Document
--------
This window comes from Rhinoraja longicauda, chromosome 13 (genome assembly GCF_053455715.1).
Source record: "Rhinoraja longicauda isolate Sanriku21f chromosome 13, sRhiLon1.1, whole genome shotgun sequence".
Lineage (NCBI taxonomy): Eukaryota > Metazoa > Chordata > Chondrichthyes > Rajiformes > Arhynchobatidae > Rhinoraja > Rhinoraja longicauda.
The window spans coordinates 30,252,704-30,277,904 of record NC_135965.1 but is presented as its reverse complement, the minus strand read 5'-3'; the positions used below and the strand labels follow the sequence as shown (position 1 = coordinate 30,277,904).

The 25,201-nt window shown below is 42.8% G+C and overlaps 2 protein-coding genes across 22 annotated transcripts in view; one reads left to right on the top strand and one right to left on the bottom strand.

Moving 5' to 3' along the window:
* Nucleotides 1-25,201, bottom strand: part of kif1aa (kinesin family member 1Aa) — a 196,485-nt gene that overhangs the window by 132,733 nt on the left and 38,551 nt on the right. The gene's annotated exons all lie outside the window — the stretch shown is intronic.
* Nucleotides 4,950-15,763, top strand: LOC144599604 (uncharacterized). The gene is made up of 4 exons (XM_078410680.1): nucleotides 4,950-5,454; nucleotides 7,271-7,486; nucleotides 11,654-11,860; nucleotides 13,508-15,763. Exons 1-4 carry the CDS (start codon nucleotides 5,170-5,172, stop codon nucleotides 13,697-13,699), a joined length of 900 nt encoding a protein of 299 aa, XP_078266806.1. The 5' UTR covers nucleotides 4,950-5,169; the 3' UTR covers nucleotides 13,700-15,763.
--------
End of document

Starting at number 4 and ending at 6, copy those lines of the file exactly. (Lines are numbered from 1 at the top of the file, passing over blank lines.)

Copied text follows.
The window spans coordinates 30,252,704-30,277,904 of record NC_135965.1 but is presented as its reverse complement, the minus strand read 5'-3'; the positions used below and the strand labels follow the sequence as shown (position 1 = coordinate 30,277,904).

The 25,201-nt window shown below is 42.8% G+C and overlaps 2 protein-coding genes across 22 annotated transcripts in view; one reads left to right on the top strand and one right to left on the bottom strand.

Moving 5' to 3' along the window: